I’m not sure if my allergies or reading about copyrights has given me a migraine this morning. Copyrights, based on the charts posted for this week (and others explored in Clio 1), are in some ways pretty straightforward. Then a comic book arrived to clarify things, and I think wound up muddying the view. Page 30 of the comic book, particularly Munch’s Scream, pretty much summed up my feelings reading it. Now mind you, I grew up on comic books, so I appreciated the forum. But the authors presented the pros and cons of copyright in a manner that left me with more questions, and not less. At one point I felt fine about using a 30 second clip in the DST assignment, the next minute I’m worried that some French TV company will want to sue me for 4 1/2 seconds of their footage, and on a graduate salary I can’t face a $10,000 litigation cost and pray I get a judge who will make the French pay the court costs.
The problem, it seems, is that copyright laws are in constant flux. And there’s a good chance that 10 or 15 years from now, what holds true today will not look very similar. But, at the cost of sounding like some pessimist, I do believe that creators should be protected and allowed to produce ground-breaking work and copyright laws protect them. Even if the cost of such freedom is an evil Bart Simpson, Mickey Mouse, or Big Bird ready to pounce on it. I am reminded of such freedoms in our modern political discourse. Yes, I can hardly stomach some of the vitriol that you see at tea party rallies, talk radio, and on either side of the political spectrum. But, the protection of free speech is worth it.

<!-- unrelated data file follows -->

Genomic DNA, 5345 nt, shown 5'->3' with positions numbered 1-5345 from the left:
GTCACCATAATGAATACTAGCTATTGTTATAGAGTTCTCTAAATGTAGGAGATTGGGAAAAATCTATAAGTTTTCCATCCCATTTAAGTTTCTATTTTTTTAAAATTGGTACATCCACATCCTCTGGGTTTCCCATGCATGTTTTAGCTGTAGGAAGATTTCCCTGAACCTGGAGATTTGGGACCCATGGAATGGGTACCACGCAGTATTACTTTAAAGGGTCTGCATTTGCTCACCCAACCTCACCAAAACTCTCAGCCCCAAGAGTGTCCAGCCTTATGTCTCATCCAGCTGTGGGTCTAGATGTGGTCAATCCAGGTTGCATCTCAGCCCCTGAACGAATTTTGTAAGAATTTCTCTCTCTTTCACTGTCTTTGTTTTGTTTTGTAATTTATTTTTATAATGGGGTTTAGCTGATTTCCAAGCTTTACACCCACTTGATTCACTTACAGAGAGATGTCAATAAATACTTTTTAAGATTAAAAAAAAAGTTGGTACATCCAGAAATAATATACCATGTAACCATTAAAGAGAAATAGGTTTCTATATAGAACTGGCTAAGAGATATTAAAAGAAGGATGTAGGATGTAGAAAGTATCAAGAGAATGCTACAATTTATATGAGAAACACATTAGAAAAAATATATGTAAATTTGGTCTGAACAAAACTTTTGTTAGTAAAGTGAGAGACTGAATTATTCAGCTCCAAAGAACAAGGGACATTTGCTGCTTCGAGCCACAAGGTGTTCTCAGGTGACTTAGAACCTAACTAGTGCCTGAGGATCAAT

In the end, Dan Cohen and Roy Rosenzweig really put forth some practical reminders and a sage advice:
“…copyright law, like history, is subject to conflicting interpretations as well as sharp contention between advocates of the rights of the owners of intellectual property and those seeking to enlarge the public domain…In large and small ways, the web has reconfigured the legal landscape for historians.”
So what should I do? Here is their advice:
“We believe that a more aggressive assertion of the rights and claims of that commons, when followed sensibly, does not entail excessive risk…Even if the rights holder later shows up, most reasonable people won’t sue you if you offer at that point to remove the material or pay them a fee.”
So, it may just best be served to be aware of copyright laws, use discretion, and be willing to remove material on the off-chance some French TV company comes knocking on your door.